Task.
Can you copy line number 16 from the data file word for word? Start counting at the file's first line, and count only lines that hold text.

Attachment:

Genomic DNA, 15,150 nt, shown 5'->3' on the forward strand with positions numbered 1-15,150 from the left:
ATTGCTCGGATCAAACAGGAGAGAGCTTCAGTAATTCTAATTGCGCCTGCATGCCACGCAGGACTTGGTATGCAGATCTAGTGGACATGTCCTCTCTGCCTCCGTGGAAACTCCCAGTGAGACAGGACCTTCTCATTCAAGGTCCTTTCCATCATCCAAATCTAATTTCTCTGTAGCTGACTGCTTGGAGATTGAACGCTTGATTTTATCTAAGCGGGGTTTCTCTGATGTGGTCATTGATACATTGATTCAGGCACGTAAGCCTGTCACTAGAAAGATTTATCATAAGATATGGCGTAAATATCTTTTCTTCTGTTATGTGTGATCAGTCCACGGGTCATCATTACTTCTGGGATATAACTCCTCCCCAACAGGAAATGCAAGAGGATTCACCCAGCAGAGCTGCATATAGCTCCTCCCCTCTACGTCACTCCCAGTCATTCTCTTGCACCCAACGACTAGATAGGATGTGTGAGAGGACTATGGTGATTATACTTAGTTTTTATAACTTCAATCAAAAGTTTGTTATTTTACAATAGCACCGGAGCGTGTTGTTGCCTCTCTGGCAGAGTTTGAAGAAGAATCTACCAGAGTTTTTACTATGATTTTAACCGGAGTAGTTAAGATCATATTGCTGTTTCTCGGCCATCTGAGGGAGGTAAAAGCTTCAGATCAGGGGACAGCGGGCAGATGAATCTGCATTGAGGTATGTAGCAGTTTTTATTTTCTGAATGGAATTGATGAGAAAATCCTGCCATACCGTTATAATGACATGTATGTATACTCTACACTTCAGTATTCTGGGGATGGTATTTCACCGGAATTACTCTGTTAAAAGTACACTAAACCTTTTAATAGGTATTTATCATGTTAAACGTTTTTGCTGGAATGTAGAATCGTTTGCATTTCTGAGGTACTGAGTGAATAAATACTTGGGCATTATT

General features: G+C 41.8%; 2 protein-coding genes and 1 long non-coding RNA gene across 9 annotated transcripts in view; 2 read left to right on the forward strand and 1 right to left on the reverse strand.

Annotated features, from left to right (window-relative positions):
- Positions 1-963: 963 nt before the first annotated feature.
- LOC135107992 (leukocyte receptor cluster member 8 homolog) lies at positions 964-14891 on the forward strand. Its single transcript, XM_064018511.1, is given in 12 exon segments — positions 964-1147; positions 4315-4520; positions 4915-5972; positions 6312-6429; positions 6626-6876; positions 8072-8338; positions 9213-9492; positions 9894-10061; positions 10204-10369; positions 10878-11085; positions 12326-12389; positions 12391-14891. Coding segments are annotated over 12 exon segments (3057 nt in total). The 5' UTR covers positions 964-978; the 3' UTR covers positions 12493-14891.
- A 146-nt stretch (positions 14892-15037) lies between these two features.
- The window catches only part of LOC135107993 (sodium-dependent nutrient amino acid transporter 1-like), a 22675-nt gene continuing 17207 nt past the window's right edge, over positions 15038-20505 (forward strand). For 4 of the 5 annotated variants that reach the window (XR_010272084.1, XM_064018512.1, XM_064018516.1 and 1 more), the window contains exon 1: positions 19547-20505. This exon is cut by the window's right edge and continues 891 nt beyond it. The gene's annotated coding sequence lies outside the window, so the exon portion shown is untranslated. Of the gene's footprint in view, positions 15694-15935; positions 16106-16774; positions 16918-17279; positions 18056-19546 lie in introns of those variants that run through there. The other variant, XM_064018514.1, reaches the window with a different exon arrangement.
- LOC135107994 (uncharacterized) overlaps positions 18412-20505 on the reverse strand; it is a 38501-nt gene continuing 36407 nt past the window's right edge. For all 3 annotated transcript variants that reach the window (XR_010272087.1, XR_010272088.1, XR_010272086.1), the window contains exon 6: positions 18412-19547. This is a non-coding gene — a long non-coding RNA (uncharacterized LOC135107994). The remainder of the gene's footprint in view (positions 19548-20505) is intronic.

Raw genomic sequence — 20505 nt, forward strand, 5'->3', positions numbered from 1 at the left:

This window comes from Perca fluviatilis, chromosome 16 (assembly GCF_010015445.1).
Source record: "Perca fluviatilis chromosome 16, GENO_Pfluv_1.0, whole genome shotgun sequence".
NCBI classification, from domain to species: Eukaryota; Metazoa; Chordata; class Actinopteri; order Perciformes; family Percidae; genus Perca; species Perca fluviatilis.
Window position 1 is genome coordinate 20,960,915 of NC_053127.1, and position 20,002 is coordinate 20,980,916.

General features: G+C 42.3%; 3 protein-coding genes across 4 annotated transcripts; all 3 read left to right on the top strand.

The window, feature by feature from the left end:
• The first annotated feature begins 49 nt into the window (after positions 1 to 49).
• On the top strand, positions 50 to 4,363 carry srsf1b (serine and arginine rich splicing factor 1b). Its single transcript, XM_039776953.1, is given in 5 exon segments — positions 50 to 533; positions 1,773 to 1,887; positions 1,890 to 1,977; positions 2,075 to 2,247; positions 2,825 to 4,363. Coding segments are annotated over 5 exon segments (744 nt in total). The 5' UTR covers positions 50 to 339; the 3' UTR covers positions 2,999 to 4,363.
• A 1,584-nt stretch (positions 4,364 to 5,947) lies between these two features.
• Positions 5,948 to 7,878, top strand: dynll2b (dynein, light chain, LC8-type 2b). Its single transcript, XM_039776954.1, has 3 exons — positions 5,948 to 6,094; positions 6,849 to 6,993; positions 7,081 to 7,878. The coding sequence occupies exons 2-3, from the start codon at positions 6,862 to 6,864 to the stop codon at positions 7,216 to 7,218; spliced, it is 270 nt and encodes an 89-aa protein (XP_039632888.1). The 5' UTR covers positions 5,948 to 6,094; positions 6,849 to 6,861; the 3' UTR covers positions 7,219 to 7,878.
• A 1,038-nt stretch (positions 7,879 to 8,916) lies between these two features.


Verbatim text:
The window, feature by feature from the left end: